Bourgeois worlds and urban nightmares: The post-Ottoman Balkan City through the lens of Milutin Uskoković’s Newcomers
In the nineteenth century, the bourgeois elites of newly minted national capitals Belgrade and Sofia sought to produce ‘European’ urban space, their first step on a path to industrial modernity and a new relationship with the world. When such designs failed, their execution left real, devastating material consequences. This article explores the underside of elite dreams through Milutin Uskoković’s Newcomers (1910). Set in 1906 Belgrade, the novel’s tragic form emphasizes the futility of bourgeois aspirations on the periphery of global capital. I expand on such themes through archival sources, which consistently describe the post-Ottoman city as a landscape of dispossession. Ultimately, I argue that urban modernity has historically been informed by failed elite dreams and their resulting urban nightmares, particularly in spaces off-centre to capitalist flows.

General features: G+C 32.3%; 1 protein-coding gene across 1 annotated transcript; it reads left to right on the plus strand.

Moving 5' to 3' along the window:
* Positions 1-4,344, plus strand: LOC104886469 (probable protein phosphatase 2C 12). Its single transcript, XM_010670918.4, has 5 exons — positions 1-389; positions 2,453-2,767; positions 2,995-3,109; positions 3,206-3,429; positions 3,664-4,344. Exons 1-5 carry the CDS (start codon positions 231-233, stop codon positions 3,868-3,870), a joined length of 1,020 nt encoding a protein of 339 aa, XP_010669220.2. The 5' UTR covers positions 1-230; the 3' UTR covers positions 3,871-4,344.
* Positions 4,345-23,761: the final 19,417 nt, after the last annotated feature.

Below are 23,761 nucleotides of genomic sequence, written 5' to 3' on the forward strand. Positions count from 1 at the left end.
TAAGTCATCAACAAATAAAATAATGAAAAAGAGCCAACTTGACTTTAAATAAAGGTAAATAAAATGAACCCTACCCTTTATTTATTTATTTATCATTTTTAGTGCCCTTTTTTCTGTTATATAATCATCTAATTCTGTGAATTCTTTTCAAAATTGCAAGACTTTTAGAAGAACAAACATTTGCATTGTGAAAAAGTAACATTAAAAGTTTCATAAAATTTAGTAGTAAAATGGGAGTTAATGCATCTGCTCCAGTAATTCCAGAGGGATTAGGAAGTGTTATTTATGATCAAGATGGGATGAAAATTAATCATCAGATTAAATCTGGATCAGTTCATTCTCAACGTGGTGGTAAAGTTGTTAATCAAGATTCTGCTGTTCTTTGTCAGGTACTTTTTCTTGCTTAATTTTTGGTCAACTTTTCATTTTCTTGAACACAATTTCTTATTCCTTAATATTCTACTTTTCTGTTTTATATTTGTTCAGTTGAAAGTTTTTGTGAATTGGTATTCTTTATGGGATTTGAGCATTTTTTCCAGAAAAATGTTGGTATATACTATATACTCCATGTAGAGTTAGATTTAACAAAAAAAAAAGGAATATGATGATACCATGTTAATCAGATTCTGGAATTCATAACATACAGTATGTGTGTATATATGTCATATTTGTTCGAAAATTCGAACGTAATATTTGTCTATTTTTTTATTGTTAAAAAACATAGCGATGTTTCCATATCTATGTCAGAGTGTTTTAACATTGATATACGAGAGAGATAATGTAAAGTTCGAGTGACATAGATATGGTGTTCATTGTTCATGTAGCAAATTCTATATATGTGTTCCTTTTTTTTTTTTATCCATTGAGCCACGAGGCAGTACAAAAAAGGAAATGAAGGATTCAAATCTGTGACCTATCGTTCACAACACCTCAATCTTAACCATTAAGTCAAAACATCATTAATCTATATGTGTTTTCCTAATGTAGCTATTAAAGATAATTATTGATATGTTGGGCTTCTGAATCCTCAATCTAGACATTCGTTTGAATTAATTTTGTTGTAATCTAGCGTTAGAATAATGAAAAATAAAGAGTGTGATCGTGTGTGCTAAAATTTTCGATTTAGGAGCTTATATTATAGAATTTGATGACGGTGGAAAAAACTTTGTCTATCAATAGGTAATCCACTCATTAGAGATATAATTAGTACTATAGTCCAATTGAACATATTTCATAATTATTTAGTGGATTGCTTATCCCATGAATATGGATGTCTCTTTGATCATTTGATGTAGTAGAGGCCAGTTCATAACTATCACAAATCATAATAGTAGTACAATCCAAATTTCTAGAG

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Document Type: Research Article
Affiliations: Max Planck Institute
Publication date: June 1, 2018
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- Cities have been increasingly at the forefront of debate in both humanities and social-science disciplines, but there has been relatively little dialogue across these disciplinary boundaries. Journals in social-science fields that use urban-studies methods to look at life in cities rarely explore the cultural aspects of urban life in any depth or delve into close readings of the representation of cities in individual cultural products. As a platform for interdisciplinary scholarship from any and all linguistic, cultural and geographical traditions, the Journal of Urban Cultural Studies prioritizes the urban phenomenon in order to better understand the culture(s) of cities.
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